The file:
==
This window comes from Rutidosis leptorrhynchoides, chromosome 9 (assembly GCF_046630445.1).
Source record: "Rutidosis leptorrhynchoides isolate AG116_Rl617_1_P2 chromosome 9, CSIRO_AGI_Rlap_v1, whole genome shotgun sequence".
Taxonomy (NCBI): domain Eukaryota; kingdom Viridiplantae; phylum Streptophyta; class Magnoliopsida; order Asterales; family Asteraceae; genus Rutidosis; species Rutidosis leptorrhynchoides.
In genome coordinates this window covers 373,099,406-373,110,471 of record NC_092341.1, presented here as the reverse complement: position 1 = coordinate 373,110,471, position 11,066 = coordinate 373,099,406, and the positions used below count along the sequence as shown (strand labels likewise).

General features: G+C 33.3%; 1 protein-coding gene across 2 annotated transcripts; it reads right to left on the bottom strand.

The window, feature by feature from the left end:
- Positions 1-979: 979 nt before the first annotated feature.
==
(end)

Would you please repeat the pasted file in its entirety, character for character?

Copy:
This window comes from Rutidosis leptorrhynchoides, chromosome 9 (assembly GCF_046630445.1).
Source record: "Rutidosis leptorrhynchoides isolate AG116_Rl617_1_P2 chromosome 9, CSIRO_AGI_Rlap_v1, whole genome shotgun sequence".
Taxonomy (NCBI): domain Eukaryota; kingdom Viridiplantae; phylum Streptophyta; class Magnoliopsida; order Asterales; family Asteraceae; genus Rutidosis; species Rutidosis leptorrhynchoides.
In genome coordinates this window covers 373,099,406-373,110,471 of record NC_092341.1, presented here as the reverse complement: position 1 = coordinate 373,110,471, position 11,066 = coordinate 373,099,406, and the positions used below count along the sequence as shown (strand labels likewise).

General features: G+C 33.3%; 1 protein-coding gene across 2 annotated transcripts; it reads right to left on the bottom strand.

The window, feature by feature from the left end:
- Positions 1-979: 979 nt before the first annotated feature.